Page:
Some will hate it. Some will love it. Many will be confused. More to the point, it’s creepy AF! But “The Theater of Disappearance,” a recently opened exhibition by the Argentine artist Adrian Villar-Rojas at the MoCA Geffen Contemporary in Los Angeles, is a stunning, ambitious, intriguing and unsettling show on a massive scale and must be seen. Or rather, it must be experienced. The exhibition amounts to a giant art installation of geological and human cultural artifacts presented in some post-human future. Villar-Rojas presents stark vision of humankind’s legacy that is fascinating and terrifying.
This glowing, LED-illuminated sculpture of an old-school pay phone is by artist Doug Aitken. It’s titled “Twilight,” and it’s absolutely sublime. The artwork is one of dozens upon dozens of works by Aitken currently on view as part of his “Electric Earth” retrospective at MOCA Los Angeles. The exhibition is a must see. “Twilight” itself is an evocative object. The resin-cast sculpture generates a soft, cool light that beckons like a visual siren from the far end of a cavernous side gallery within MOCA’s gargantuan architectural footprint. It stands mysterious and totemic like a forgotten relic from the time before cellphones were ubiquitous, infused with a strange loneliness.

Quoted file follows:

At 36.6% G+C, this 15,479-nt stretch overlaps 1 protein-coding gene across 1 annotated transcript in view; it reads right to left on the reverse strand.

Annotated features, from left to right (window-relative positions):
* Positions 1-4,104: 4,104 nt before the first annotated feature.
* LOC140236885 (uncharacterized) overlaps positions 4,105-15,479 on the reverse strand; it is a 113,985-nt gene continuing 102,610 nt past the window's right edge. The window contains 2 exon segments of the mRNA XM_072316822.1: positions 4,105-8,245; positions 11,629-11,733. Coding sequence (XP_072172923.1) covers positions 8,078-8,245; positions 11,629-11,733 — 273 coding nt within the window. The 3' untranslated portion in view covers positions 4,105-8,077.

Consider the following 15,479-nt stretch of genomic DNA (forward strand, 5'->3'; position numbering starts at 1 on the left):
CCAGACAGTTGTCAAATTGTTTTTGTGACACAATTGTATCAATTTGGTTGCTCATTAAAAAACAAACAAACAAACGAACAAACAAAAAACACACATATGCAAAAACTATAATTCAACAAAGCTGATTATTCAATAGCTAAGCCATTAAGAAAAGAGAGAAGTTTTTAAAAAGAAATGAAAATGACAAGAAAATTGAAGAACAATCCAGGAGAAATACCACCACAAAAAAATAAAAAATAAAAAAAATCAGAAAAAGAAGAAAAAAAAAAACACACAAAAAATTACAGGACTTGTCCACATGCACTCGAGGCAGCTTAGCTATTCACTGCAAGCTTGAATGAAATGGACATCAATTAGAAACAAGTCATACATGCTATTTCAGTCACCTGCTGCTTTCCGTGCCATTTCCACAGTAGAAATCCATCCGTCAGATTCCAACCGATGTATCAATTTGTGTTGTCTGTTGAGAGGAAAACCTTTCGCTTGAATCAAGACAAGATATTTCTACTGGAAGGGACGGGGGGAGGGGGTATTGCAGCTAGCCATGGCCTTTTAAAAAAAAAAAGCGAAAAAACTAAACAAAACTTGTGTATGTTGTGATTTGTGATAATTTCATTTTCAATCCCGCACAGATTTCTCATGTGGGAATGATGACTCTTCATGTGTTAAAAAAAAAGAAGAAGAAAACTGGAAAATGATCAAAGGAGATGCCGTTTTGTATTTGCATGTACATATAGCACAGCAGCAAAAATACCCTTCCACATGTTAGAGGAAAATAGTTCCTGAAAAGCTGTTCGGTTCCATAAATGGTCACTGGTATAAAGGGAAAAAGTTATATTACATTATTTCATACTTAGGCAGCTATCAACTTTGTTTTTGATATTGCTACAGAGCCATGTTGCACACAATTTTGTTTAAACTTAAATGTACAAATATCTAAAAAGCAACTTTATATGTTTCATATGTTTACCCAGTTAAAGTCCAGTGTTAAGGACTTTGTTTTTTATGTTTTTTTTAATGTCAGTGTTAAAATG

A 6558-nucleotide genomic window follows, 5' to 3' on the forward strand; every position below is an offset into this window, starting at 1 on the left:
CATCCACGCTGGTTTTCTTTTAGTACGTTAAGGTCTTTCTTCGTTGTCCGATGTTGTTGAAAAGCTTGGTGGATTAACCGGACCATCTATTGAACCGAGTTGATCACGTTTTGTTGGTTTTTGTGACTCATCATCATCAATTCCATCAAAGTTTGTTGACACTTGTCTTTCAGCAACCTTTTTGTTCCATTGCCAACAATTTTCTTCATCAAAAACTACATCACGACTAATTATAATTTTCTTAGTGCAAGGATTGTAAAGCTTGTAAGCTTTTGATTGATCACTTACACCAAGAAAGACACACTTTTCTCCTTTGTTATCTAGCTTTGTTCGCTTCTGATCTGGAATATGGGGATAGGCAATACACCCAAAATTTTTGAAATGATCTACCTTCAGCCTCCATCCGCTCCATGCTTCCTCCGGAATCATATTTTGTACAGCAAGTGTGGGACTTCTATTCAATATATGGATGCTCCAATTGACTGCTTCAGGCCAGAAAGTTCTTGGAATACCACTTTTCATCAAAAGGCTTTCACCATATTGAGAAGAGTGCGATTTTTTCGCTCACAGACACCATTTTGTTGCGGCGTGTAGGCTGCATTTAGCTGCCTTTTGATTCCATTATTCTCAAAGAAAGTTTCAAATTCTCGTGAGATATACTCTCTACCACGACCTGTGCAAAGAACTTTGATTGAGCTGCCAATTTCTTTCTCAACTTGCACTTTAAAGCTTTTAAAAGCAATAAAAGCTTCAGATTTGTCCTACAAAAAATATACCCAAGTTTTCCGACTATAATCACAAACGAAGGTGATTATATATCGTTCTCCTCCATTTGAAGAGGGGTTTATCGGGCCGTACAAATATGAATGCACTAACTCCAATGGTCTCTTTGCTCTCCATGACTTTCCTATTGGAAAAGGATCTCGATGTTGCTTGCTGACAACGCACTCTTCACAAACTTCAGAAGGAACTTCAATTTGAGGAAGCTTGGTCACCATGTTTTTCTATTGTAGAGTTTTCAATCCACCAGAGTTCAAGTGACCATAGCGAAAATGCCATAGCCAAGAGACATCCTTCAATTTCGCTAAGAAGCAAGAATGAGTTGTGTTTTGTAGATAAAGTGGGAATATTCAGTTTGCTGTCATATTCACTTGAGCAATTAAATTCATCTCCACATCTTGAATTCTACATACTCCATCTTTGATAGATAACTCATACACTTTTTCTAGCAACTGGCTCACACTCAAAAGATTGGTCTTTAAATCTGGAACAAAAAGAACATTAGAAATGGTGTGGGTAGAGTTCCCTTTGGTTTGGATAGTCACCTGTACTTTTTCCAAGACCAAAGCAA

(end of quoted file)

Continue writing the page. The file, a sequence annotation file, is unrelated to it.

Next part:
The small, self-titled exhibition of video and installation artwork by Venezuelan artist Magdalena Fernandez at MOCA Pacific Design Center in Los Angeles is one of the more exciting art shows we’ve seen in 2015. It’s a sublime little exhibition that sucks you into a mesmerized, contemplative state.
An artist known for her modernist abstraction, “Magdalena Fernandez” includes six projected graphical animation videos on the museum’s walls and floor and a site-spicific light installation that seems to hover over stairs that connect the first- and second-floor galleries. Her work incorporates audio recordings of birds chirping, and these are synced to the choreography of her animated graphics. Go see it.
There’s currently a massive survey exhibition of work by New York-based Swiss artist Urs Fischer at the Museum of Contemporary Art (MOCA) in Los Angeles. It’s a great show and among the works are these massive cut-outs of the walls between three of the museum galleries.